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When it comes to environmental issues, the Bush Administration is known for being friendly to the concept of "states" rights." In practice, that phrase has meant western states have been able to make their own policy—including drilling for oil and grazing cattle on public land (see "Seeking Sanctuary," features, March/April 2003). States are now encouraged to set endangered species policy through Wildlife Action Plans, which were approved by Interior Secretary Dirk Kempthorne in February.
"The plans identify what species and habitats are declining, but not yet officially threatened or endangered," says Kempthorne. "Now we can act before it is too late."In this case, environmentalists say, the states can play a positive role—but there are some caveats. Kieran Suckling, policy director of the Center for Biological Diversity, says that "having the state wildlife plans is a step forward, but it’s important to know that they differ radically. California and Massachusetts have strong plans with concrete goals, but Arizona and Wyoming, for instance, offer general platitudes and promises, with no regulatory targets."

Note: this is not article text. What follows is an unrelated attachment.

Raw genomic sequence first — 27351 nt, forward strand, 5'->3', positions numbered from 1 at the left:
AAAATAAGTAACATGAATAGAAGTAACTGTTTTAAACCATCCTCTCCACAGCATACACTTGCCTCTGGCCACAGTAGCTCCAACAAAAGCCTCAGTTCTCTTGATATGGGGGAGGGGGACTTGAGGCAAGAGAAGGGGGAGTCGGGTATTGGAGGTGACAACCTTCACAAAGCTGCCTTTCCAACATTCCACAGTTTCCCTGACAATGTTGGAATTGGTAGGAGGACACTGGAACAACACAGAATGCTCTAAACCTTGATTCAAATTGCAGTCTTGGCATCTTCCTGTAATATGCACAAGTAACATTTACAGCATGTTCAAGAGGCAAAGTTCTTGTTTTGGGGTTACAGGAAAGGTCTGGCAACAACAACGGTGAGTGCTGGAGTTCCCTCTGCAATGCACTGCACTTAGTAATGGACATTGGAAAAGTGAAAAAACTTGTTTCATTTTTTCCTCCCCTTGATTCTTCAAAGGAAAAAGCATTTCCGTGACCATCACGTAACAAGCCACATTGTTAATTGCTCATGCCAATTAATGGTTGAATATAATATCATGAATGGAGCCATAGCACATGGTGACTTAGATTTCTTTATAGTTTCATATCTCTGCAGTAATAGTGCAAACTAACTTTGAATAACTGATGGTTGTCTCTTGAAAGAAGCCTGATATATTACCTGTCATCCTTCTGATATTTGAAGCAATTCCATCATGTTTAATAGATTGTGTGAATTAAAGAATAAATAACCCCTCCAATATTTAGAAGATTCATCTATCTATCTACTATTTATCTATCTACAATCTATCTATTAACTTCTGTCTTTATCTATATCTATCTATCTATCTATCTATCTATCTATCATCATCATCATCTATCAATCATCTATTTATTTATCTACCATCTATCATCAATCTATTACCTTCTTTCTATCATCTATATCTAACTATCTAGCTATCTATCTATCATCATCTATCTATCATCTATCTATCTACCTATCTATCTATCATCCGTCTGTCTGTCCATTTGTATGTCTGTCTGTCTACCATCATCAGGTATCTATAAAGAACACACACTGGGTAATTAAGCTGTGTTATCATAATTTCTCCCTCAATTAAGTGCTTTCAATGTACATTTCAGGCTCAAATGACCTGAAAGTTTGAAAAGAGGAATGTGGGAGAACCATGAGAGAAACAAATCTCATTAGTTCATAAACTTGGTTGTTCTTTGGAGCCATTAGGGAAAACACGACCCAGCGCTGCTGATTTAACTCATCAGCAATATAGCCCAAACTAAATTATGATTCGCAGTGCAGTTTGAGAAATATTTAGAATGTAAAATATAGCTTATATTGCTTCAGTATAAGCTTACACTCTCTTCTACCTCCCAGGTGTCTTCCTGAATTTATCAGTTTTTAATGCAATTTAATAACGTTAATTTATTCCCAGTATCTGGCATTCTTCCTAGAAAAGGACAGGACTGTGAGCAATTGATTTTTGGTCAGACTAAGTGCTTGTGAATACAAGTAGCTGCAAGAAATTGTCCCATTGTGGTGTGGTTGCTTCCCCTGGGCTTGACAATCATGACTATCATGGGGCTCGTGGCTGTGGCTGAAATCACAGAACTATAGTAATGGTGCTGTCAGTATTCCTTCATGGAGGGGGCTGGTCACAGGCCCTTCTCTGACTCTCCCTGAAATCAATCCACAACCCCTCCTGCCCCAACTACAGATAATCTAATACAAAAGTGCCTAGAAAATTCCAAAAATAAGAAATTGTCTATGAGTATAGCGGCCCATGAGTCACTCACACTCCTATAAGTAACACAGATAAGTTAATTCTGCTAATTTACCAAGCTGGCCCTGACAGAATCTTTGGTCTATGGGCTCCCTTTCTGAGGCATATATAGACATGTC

Implementing the plans has been a top priority for the National Wildlife Federation (NWF). "The State Wildlife Grants Program is the only source of federal funding specifically directed at all wildlife, including the nearly 90 percent of all species that are not hunted or fished," the group says. "We are big believers," adds John Kostyack, director of wildlife conservation campaigns. "We think the plans have great promise to stimulate a lot of on-the-ground conservation action."
CONTACT: National Teaming with Wildlife Coalition. (202)624-7890